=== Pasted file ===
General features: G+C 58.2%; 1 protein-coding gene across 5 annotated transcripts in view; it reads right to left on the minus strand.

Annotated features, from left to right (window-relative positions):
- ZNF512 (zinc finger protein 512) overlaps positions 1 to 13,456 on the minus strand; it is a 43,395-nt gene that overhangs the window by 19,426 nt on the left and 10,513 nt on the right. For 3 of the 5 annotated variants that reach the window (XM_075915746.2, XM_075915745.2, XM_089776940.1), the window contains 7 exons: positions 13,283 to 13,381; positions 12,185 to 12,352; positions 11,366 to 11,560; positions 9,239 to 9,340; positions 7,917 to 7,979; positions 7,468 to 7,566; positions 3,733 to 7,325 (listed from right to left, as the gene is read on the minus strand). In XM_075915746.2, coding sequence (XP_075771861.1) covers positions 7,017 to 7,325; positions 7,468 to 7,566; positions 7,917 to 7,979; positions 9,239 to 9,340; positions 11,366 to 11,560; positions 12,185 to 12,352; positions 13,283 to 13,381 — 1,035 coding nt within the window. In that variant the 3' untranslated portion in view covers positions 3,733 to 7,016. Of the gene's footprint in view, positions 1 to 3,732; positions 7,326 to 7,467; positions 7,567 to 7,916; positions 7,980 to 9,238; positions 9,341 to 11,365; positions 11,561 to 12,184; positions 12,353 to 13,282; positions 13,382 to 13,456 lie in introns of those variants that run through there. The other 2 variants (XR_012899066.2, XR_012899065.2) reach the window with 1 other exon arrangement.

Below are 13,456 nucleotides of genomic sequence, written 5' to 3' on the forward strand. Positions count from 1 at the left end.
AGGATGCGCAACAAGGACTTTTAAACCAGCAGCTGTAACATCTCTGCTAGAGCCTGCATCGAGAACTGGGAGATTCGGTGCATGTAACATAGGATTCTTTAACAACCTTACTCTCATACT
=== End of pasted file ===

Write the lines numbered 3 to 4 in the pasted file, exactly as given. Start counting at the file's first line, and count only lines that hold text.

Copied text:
- ZNF512 (zinc finger protein 512) overlaps positions 1 to 13,456 on the minus strand; it is a 43,395-nt gene that overhangs the window by 19,426 nt on the left and 10,513 nt on the right. For 3 of the 5 annotated variants that reach the window (XM_075915746.2, XM_075915745.2, XM_089776940.1), the window contains 7 exons: positions 13,283 to 13,381; positions 12,185 to 12,352; positions 11,366 to 11,560; positions 9,239 to 9,340; positions 7,917 to 7,979; positions 7,468 to 7,566; positions 3,733 to 7,325 (listed from right to left, as the gene is read on the minus strand). In XM_075915746.2, coding sequence (XP_075771861.1) covers positions 7,017 to 7,325; positions 7,468 to 7,566; positions 7,917 to 7,979; positions 9,239 to 9,340; positions 11,366 to 11,560; positions 12,185 to 12,352; positions 13,283 to 13,381 — 1,035 coding nt within the window. In that variant the 3' untranslated portion in view covers positions 3,733 to 7,016. Of the gene's footprint in view, positions 1 to 3,732; positions 7,326 to 7,467; positions 7,567 to 7,916; positions 7,980 to 9,238; positions 9,341 to 11,365; positions 11,561 to 12,184; positions 12,353 to 13,282; positions 13,382 to 13,456 lie in introns of those variants that run through there. The other 2 variants (XR_012899066.2, XR_012899065.2) reach the window with 1 other exon arrangement.

Below are 13,456 nucleotides of genomic sequence, written 5' to 3' on the forward strand. Positions count from 1 at the left end.